Conjecture — A good handy guide to GM prep moves needs to have, for each move:
- A goal, desire, or applicable situation — when should you use this? When is it worthwhile?
- A name of the move/technique — as a reminder for moves you know well
- A brief summary/prompt set — so you can do it there and then, from the aforementioned handy guide, if you’re moderately familiar with the technique
Continue reading “An rpg prep checklist needs goals and techniques”
- Goal — Make some interesting NPCs
- McDowall’s Mash-up Technique
- 3x archetype/cliche
- 3x e.g. animal
- (mix up)
- looks, voice, place-in-world, goal
As Patrick Stuart notes, BX D&D is core to the OSR. It has clarity, it has concision, and it is very clearly “D&D”. It has a clear modern presentation in Old School Essentials. Sadly, it has some serious problems. Here are some fixes. Maybe later there will be more.
First, up the amount of gold needed to advance in level is absurd, unless you want advancement to be ponderous. I’ve mostly concerned myself with how to meet that demand, but if you read my articles about it you’ll find links that suggest other solutions. (the comments on those links are often good).
Specifically, look at the intro to Tomb of the Serpent Kings — “Treasure amounts are balanced around the idea that 200gp is enough to level a single character”. That’s likely to be my model going forwards.
If you’re not writing adventures for others, I’d suggest you (a) give more than one xp per gp or (b) rescale all the level charts so they give the pace you want.
It’s not clear at all, in OSE or otherwise, how thief skills relate to the (obvious) ability of non-thieves to do those same things. James V West has about twelve ways to fix that — start reading at http://doomslakers.blogspot.com/2019/01/once-again-with-thieves.html.
Requiring “Read Magic” to use scrolls is excessive. Give Read Magic as an unlimited-use ability to all Magic Users — http://doomslakers.blogspot.com/2020/03/read-that-magic.html.
Landmark, hidden, secret — a classification scheme for information in game situations that might help us better decide what to tell players, and when — https://diyanddragons.blogspot.com/2019/10/landmark-hidden-secret.html
Michael Prescott explains why you probably don’t need to use the OGL, and probably would be unwise to use the DM’s Guild or similar DriveThruRPG programs. “… That last one is so mind-bendingly overreaching that it’s comical. You’re giving them permission to negotiate for you, with themselves. It’s like the devil wrote it.” — http://blog.trilemma.com/2019/10/compatible-with-dungeons-dragons.html
It looks like real-world archery is much harder at range than typical rpg archery. Given that long-range missile fire is hard to make fun, it might be worth trying some harsher range modifiers — https://deltasdnd.blogspot.com/2011/03/basic-d-on-archery.html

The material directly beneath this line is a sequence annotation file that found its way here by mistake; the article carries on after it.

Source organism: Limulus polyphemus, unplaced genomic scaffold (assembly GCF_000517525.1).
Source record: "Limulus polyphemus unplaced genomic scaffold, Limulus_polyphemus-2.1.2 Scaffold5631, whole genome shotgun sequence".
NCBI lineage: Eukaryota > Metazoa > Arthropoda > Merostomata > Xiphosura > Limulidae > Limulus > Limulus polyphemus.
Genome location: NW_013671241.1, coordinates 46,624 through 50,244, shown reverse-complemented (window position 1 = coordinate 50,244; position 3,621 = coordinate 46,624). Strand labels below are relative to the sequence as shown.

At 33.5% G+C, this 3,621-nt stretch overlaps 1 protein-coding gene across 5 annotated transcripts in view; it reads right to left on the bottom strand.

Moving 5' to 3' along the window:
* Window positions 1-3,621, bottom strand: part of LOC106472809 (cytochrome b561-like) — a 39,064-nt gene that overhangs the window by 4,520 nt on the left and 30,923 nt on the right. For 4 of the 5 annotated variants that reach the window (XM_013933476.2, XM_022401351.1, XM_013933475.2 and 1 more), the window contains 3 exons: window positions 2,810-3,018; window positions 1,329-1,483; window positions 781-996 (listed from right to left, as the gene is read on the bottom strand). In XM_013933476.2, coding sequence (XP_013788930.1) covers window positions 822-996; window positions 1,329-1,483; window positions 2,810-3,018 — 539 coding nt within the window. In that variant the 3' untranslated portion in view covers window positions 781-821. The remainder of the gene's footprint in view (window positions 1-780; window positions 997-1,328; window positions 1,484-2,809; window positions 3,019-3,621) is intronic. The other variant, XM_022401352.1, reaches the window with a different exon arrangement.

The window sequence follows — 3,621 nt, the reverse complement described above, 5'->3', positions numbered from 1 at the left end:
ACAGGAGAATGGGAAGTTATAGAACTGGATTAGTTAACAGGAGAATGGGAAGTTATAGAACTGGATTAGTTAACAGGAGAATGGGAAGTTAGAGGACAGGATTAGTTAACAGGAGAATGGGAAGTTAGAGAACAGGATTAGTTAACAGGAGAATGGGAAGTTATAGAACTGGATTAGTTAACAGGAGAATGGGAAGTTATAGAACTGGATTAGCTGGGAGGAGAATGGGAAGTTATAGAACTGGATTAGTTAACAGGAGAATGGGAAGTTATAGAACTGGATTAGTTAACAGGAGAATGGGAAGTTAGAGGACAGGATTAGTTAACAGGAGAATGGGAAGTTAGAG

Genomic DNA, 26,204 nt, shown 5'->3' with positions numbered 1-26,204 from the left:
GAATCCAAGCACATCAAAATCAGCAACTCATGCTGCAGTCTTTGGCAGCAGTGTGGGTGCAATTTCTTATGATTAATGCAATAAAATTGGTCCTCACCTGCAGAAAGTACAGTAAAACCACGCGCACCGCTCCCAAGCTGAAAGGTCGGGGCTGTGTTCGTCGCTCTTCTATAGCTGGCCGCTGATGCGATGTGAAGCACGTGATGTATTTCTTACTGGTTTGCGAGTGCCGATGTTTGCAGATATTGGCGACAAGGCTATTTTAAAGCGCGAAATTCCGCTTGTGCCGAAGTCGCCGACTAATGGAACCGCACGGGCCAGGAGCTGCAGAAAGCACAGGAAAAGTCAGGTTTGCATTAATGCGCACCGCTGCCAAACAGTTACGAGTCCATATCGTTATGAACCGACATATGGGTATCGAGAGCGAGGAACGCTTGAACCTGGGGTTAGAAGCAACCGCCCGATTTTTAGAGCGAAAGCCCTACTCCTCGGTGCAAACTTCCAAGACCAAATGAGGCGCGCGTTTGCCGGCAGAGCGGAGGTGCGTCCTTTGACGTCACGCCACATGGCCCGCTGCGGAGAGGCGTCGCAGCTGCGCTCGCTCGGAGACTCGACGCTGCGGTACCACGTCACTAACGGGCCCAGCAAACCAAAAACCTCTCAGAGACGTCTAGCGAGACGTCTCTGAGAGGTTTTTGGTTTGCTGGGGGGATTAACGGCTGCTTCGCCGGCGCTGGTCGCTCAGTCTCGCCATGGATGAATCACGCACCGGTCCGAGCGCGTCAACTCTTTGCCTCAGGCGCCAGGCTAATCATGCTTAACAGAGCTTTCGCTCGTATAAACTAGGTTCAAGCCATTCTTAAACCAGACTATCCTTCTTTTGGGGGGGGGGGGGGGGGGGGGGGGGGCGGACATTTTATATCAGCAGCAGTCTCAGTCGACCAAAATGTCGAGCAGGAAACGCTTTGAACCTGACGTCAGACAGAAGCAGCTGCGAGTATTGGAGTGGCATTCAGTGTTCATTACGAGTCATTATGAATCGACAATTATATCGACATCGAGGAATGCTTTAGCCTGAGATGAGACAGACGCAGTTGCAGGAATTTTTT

Justin Alexander has a good article on why GMs shouldn’t fudge rules and die rolls — https://thealexandrian.net/wordpress/43708/roleplaying-games/gm-dont-list-9-fudging. He doesn’t mention that fudging subtly corrupts you, giving you a sordid aura and making you more likely to do murders, but I presume we all know that by now.
Alexander also has a has a plausible conjecture for why most realm/business/tavern management etc subsystems fail — because they tend to be closed systems, rather than integrating naturally with the main loop of the game — https://twitter.com/hexcrawl/status/1185260871062183936?s=09
Finally, Patrick Stuart has been looking at the OSR-space and has concluded that BX/Moldvay D&D is the common language that makes most of it work — http://falsemachine.blogspot.com/2019/11/the-bx-commons.html. This aligns with my experience — I see reddit and blog posts by people playing OD&D, but they’re rarely the people who are writing things I’m interested in. And I don’t see much about Holmes, Mentzer or AD&D at all.
I am writing some OSR-type D&D adventures that I intend to publish, so I have gone looking for advice on doing that. Below, I have collected links. I have also included some summaries, but honestly in the eyes of posterity they are more for my benefit in writing them than for you in reading them.
How I Write an Adventure, by Arnold K
That’s prosaic, principled, but realistic — I can believe he actually works like that. My summary:
- Write ten adventures at once, gathering and filing ideas as they come to you
- Run them early — that will give you ideas and show you problems
- Have a (short) list of themes, be strict about cutting stuff that doesn’t fit
- Don’t commit to anything until late on, especially not to a specific map
- Focus on making interesting snippets – you can integrate them later
- Iterate your design, culling weak (or unthematic) bits ruthlessly
How I Make an Adventure by Patrick Stuart
Continue reading “Collected advice on adventure design”